Nashville airport’s 333 percent fee hike is unfair to off-site parking lots

Posted: March 11, 2013 in Parking
An excellent piece from the Tennessean calling out Nashville Airport Authority’s Rob Wigington on his faulty logic on the unfair fee hike imposed on off-site parking businesses.
 
Written by
Gail Kerr
The Tennessean
 

Nashville International Airport head Rob Wigington defends an outrageous jump in the fees charged off-airport self-parking businesses for access to drop off and pick up passengers as “their fair share.”

Exactly how much is fair?

Airport authority officials use revenue, including fees paid by those businesses and hotel shuttles, to pay for physical improvements to infrastructure. Fair enough.

But the airport on Friday bumped the fee charged each time an off-site parking company enters the airport from $1.50 to $6.50 — a whopping 333 percent increase. It left the hotel shuttle fees at 25 cents. That’s not fair.

“We’re not being unfair, and we’re not trying to put them out of business,” Wigington said.

That’s not what it smells like. Obviously, the airport wants as much revenue as possible from its own parking lots. Anything it can do to discourage people from parking off site helps meet that goal. Small parking businesses drain millions in potential parking revenue from the airport every year.

Many people like the off-site parking businesses because they are convenient. Your luggage is loaded for you into a van or limo, and a courteous driver takes you to the airport and drops you off curbside. When you come home, you’re met at the airport doors and taken back to your car.

The airport has plenty of parking, thanks to expansion in recent years, but the lots are sprawling. The farther away you park, the cheaper it is. There are shuttles, but you handle your own luggage. Airport parking costs between $9 and $19 a day.

Off-airport lots charge $8 to $11 a day plus taxes. The increase means those charges will probably go up.

Ron Thrasher, general manager of Fly Away parking on Murfreesboro Pike, said his phone has rung off the hook since The Tennessean did a front-page story about the jacked-up fees.

“I have gotten so many phone calls from our regular customers,” Thrasher said. “They are all extremely upset about it.”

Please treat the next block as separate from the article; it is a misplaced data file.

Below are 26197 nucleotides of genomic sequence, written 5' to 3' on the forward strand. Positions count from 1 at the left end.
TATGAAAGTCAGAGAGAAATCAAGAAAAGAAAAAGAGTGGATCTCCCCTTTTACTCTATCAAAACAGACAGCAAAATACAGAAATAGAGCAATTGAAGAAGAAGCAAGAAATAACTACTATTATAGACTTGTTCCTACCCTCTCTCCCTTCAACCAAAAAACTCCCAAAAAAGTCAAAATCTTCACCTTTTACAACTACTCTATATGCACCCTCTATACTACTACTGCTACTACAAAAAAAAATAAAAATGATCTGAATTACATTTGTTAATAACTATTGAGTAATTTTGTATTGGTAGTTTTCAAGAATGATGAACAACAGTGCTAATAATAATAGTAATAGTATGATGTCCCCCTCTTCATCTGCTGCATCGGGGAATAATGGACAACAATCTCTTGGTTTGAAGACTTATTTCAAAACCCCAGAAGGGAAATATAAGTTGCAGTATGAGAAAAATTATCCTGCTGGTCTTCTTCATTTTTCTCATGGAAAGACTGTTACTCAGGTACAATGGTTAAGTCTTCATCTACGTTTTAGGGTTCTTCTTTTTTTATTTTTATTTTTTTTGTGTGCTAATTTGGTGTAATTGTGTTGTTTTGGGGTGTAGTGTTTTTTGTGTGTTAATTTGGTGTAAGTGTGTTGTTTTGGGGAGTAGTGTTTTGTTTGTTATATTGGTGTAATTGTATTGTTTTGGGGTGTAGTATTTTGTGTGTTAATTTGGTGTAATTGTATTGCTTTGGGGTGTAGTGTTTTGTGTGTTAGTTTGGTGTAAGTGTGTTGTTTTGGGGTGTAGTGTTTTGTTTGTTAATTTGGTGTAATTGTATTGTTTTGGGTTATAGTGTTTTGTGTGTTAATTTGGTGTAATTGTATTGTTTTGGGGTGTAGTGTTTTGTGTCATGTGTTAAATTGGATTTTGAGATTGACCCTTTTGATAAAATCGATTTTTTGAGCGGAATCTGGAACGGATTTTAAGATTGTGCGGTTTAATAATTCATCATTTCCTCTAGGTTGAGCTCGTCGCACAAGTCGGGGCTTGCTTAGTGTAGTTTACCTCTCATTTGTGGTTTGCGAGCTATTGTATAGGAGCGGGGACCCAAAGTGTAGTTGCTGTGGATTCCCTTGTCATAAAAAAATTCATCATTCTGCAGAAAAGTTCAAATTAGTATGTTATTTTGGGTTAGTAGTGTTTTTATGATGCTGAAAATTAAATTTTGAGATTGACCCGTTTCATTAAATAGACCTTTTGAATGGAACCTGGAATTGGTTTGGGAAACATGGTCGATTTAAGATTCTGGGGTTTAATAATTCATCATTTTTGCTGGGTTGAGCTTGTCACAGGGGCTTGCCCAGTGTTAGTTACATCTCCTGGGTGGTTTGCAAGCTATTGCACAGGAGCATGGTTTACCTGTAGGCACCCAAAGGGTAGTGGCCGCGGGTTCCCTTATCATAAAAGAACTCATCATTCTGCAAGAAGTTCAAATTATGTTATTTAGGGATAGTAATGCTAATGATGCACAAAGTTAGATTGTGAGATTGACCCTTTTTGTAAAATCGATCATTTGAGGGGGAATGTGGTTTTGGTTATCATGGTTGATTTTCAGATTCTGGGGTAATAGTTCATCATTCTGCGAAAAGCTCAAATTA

He said airport officials defend the fee as a way to recoup maintenance costs for wear and tear on roads at the airport.

“One of my customers called me and said that’s crazy, because we are keeping cars off there,” Thrasher said. “We’re sending one van filled with people instead of six cars. I think that’s a good point.”

The increase, he said, could cost jobs.

“I’ve been here nine years. I’ve got 50-something people that work for me. They are like family. I don’t want these people to be unemployed.”

When the off-airport lot owners and operators tried to negotiate, using the Nashville Area Chamber of Commerce as a go-between, Wigington wouldn’t even meet with them. That is not negotiating in good faith.

The Nashville airport is a well-run, secure, clean and efficient operation. Fliers get a clear sense of place — from restaurants to music to prerecorded greetings from country stars, you know you’re in Nashville. Fee increases are expected over time. But 333 percent? The airport authority, which is autonomous, made a bad call on this one.

Bad. And definitely unfair.

Gail Kerr’s column runs on Sundays, Mondays and Wednesdays. She can be reached at 615-259-8085 or gkerr@tennessean.com.

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Comments
  1. […] squeeze on the travel parking industry, citing a few examples across the country in addition to the numerous instances I have covered in this blog. This week, we’re going to examine the motivations […]

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